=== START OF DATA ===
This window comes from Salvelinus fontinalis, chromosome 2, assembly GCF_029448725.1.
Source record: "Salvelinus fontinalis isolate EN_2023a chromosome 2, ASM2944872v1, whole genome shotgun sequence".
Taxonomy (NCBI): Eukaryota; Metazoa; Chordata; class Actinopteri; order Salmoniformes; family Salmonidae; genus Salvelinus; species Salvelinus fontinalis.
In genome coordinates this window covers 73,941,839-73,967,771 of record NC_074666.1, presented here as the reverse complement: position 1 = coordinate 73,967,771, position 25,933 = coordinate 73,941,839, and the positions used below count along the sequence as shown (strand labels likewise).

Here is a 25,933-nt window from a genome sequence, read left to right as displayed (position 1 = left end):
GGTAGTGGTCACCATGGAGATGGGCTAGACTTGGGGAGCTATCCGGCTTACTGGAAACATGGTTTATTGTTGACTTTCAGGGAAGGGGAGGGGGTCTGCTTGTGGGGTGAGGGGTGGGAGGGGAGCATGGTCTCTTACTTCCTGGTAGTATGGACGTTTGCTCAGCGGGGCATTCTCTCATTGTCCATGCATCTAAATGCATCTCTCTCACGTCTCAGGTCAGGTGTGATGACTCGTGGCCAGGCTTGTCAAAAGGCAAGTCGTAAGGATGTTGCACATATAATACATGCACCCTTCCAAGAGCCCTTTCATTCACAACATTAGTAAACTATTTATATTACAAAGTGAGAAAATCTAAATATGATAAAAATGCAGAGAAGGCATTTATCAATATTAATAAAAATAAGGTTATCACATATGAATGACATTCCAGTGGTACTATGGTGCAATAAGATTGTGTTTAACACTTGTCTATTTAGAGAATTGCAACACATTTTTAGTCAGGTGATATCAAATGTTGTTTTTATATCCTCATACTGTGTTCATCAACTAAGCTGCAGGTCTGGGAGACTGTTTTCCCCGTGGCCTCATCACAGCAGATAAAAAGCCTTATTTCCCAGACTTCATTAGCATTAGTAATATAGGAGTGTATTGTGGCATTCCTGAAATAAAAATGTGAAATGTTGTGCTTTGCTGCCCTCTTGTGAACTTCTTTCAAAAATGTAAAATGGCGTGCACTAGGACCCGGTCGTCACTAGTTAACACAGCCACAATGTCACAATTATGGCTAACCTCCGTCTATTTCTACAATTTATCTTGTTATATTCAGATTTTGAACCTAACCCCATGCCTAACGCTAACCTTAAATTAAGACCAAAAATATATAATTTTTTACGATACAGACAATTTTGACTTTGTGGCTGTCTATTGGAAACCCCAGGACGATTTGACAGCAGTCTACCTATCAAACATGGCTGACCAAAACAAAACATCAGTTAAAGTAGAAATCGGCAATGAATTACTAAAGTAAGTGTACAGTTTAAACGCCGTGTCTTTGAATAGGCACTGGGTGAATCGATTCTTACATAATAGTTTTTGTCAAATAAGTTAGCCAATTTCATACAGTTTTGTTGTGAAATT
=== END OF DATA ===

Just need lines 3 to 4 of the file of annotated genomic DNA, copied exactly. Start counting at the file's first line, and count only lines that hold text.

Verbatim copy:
Taxonomy (NCBI): Eukaryota; Metazoa; Chordata; class Actinopteri; order Salmoniformes; family Salmonidae; genus Salvelinus; species Salvelinus fontinalis.
In genome coordinates this window covers 73,941,839-73,967,771 of record NC_074666.1, presented here as the reverse complement: position 1 = coordinate 73,967,771, position 25,933 = coordinate 73,941,839, and the positions used below count along the sequence as shown (strand labels likewise).